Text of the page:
Accordingly, before manufacturers of Hemp-CBD products consider renaming their product “full spectrum hemp” they should consult with experienced attorneys to review their manufacturing process and determine whether switching from “CBD” to “full spectrum hemp” in labeling and marketing would be allowed and beneficial.

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Industrial Hemp and the Banks: Slow Going

industrial hemp bank credit union

We have spilled a lot of ink on this blog related to the 2018 Farm Bill, which legalized hemp at the federal level. It’s huge news. And there are so many ramifications, from food law to trademarks to the environment for financial services. This blog post is going to cover financial institutions and hemp at about 10,000 feet. Since late December, we’ve had many clients come to us with frustrations about the ongoing lack of access post-Farm Bill, and questions about how things will play out in 2019.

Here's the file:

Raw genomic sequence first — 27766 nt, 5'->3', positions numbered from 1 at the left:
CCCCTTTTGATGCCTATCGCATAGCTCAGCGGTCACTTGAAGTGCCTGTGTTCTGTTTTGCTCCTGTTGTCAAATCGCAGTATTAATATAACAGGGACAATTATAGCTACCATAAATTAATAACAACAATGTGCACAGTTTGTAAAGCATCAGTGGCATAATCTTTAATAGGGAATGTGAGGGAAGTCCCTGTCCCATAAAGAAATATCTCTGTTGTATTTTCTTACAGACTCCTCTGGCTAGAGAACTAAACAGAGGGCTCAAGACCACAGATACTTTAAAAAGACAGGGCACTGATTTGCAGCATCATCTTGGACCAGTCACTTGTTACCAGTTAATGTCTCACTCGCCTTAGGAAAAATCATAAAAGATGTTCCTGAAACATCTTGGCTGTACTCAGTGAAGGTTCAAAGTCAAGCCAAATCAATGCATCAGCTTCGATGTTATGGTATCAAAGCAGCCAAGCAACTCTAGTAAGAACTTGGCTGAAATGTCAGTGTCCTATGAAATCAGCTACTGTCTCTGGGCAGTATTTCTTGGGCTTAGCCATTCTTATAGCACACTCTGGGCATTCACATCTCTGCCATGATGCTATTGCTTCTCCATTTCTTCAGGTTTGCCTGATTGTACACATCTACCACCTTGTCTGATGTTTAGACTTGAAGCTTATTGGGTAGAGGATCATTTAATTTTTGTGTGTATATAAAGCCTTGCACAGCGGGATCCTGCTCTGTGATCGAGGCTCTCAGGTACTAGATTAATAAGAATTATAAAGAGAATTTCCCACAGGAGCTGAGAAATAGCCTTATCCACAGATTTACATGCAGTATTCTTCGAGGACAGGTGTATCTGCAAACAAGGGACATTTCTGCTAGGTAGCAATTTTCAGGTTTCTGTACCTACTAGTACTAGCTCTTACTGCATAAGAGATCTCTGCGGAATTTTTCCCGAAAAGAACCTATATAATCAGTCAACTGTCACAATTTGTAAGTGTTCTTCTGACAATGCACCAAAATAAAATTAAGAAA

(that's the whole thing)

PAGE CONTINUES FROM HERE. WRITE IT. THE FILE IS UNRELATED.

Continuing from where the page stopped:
To frame this issue, it’s important to summarize what the Farm Bill actually is and does. In a recent post, we explained that “the 2018 Farm Bill modified the Controlled Substances Act (the ‘CSA’) to exempt hemp from the definition of marijuana. Not only is hemp now clearly excluded from this definition and thus not a scheduled drug, but states and tribes also cannot prohibit the distribution of hemp.” Seems easy, right?

If only. Going forward, hemp will be subject to stiff regulation at the state and federal levels. For example, although growing hemp no longer violates the CSA, the Farm Bill prohibits hemp production in states and tribal jurisdictions that lack an industrial hemp “plan.” Those plans will be nuanced, and what any state’s plan will look like next year is unknown. That fact alone may be the biggest reason that most financial institutions are still on the sidelines.